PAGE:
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Culture Elvis Presley producer Lincoln 'Chips' Moman dies at 79

Elvis Presley producer Lincoln ‘Chips’ Moman dies at 79

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NASHVILLE, Tenn. (AP) — Lincoln “Chips” Moman, a Memphis producer, musician and songwriter who helped Elvis Presley engineer a musical comeback in the late ’60s and then moved to Nashville to record Willie Nelson, Merle Haggard and other top country performers, died Monday in LaGrange, Georgia. He was 79.

Donny Turner, a family friend who spoke with his wife, Jane, said Moman died at a hospice facility after a lengthy struggle with lung disease.

A fixture for decades in the Southern music scene, Moman hitchhiked from Georgia to Memphis as a teenager and worked at the fledging Stax Records in the 1950s. He produced some of first hits for the famous label, including “Last Night” by the Mar-Keys, “Gee Whiz” by Carla Thomas and “You Don’t Miss Your Water” by William Bell.

He started his own studio, American Sound Studio, and formed the Memphis Boys studio band, which helped define the funky, down-to-earth Memphis sound of the 1960s. He helped produce hits from the Gentrys, B.J. Thomas and Neil Diamond. With Dan Penn, he co-wrote soul classics “Dark End of the Street,” a hit for James Carr and “Do Right Woman,” a hit for Aretha Franklin.

One of his most notable collaborations was with Presley. For much of the ’60s, Elvis had turned out soundtrack albums as pallid as the movies they were derived from. But by the end of the decade, Presley was anxious to challenge himself and chose the American studio for his intended comeback.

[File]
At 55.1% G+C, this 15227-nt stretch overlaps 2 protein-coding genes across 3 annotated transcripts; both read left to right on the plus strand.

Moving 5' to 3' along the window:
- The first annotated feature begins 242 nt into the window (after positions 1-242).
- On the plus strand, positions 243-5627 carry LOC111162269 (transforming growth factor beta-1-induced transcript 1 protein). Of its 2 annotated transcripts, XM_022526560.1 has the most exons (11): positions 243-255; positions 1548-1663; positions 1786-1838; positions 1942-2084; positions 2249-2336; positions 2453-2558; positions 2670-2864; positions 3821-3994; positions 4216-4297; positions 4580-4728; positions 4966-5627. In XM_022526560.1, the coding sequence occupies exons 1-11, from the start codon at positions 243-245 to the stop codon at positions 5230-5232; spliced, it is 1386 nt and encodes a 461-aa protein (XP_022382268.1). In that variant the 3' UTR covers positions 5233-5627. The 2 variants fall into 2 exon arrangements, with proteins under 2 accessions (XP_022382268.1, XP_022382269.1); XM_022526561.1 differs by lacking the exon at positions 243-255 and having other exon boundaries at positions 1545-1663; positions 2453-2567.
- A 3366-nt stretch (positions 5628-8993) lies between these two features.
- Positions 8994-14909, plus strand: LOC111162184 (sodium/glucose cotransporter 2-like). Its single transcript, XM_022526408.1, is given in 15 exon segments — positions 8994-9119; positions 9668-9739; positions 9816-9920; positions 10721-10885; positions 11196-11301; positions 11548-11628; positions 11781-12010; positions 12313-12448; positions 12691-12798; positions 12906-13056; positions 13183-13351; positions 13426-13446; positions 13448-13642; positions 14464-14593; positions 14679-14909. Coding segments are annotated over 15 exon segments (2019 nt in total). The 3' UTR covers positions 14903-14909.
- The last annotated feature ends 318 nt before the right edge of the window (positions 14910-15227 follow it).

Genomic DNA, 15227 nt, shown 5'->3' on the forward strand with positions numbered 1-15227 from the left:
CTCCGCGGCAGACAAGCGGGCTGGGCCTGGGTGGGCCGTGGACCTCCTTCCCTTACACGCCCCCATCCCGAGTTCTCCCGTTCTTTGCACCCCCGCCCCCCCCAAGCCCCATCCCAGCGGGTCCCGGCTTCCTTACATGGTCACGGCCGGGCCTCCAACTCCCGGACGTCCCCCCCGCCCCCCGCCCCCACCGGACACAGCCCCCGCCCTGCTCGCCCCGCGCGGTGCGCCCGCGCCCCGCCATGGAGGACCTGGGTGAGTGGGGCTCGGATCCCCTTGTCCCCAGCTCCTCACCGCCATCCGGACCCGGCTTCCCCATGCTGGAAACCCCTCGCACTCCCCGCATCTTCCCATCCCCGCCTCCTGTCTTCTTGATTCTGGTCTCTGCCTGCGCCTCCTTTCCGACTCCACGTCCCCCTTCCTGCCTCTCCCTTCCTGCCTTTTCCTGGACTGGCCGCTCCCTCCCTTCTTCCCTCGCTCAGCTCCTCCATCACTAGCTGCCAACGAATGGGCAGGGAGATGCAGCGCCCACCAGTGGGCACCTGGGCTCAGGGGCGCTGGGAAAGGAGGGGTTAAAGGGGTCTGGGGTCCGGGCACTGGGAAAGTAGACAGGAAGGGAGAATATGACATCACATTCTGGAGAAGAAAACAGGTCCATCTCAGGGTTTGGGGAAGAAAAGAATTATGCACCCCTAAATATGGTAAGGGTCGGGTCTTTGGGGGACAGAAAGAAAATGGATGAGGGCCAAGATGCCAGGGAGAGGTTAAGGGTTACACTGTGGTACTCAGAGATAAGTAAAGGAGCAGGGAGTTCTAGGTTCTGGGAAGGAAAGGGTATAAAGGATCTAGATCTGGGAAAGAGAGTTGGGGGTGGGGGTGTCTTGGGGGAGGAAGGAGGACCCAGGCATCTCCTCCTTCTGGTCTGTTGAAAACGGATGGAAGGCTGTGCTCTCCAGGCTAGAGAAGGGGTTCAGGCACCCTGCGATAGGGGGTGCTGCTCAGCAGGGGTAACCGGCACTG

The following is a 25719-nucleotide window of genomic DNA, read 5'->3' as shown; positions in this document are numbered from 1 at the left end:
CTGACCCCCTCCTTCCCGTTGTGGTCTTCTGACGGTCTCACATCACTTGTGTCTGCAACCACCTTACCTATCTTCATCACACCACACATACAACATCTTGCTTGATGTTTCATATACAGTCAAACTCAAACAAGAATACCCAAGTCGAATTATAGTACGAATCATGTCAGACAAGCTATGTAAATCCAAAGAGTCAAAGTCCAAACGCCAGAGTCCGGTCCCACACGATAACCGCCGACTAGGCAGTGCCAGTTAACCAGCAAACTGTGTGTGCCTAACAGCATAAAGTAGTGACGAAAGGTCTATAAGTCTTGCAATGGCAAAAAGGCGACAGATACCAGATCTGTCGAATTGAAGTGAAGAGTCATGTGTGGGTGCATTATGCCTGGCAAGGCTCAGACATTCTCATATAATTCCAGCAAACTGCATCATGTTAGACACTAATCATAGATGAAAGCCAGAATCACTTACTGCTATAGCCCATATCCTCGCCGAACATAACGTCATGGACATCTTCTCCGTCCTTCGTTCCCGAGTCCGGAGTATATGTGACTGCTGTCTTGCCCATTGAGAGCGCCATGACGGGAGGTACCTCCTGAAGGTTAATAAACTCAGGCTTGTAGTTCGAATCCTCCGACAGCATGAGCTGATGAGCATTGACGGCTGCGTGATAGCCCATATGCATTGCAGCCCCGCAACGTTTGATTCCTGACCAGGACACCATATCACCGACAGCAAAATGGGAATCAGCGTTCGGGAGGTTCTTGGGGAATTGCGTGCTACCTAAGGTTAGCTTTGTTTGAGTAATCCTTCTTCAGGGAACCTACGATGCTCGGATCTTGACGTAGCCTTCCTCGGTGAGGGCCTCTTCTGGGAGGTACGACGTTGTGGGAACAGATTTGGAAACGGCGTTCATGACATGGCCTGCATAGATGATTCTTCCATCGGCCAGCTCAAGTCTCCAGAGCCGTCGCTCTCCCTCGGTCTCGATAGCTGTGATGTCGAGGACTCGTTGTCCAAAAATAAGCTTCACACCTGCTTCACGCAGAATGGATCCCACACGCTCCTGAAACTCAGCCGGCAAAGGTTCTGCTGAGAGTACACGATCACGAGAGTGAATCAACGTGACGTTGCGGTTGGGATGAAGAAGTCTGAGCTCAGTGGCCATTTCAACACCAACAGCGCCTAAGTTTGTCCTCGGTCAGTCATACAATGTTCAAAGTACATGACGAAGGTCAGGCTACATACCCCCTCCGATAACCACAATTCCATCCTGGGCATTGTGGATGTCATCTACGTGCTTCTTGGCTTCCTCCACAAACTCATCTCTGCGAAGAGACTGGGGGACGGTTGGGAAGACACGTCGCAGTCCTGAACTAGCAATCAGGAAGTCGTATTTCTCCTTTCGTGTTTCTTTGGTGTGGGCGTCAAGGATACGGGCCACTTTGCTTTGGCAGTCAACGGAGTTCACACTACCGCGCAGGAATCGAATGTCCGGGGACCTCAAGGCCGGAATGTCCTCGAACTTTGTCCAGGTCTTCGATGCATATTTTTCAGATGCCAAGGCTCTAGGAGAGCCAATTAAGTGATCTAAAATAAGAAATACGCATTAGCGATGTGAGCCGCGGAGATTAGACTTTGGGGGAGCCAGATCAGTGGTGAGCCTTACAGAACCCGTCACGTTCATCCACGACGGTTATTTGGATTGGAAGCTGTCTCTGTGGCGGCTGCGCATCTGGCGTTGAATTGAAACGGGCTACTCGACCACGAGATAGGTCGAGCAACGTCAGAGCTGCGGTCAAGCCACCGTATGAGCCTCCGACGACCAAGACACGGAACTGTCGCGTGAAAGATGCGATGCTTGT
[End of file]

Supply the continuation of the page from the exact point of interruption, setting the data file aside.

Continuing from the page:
The result was a prolific and productive session, with Presley re-establishing his mastery of soul, gospel, country and blues and showing he could keep up with the latest sounds. The album “From Elvis in Memphis,” released in 1969, received some of the best reviews of his career and was followed a year later by “Back in Memphis.” Hit singles included “Kentucky Rain,” ”In the Ghetto” and what became the signature song of the latter part of Presley’s career, the chart-topping “Suspicious Minds.”

Moman left Memphis in 1972 and tried to start again in Atlanta, but when that didn’t work out, he moved to Nashville. There Moman continued his streak of musical success by writing and recording for country artists.

He earned a Grammy in 1976 for co-writing the country song “(Hey Won’t You Play) Another Somebody Done Somebody Wrong Song,” a hit for B.J. Thomas, and also wrote “Luckenbach, Texas,” recorded first by Waylon Jennings.

He produced “Mamas, Don’t Let Your Babies Grow up to Be Cowboys” for Willie Nelson and Jennings, “Pancho and Lefty” for Nelson and Merle Haggard, and persuaded Nelson to record a cover of “You Were Always on My Mind,” which became one of Nelson’s biggest hits and earned him a Grammy for country vocal performance of the year.

In 1985 Moman produced the first and most successful studio recordings of the country supergroup the Highwaymen, featuring Kris Kristofferson, Johnny Cash, Jennings and Nelson.

He went back to Memphis in 1985 briefly, lured by the city’s mayor with financial incentives in the hope of revitalizing the city’s music scene. There he produced the “Class of ’55” recording sessions featuring Jerry Lee Lewis, Cash, Carl Perkins and Roy Orbison.

He is survived by his wife, his daughter Monique and son Casey. Funeral arrangements were not yet set on Tuesday.

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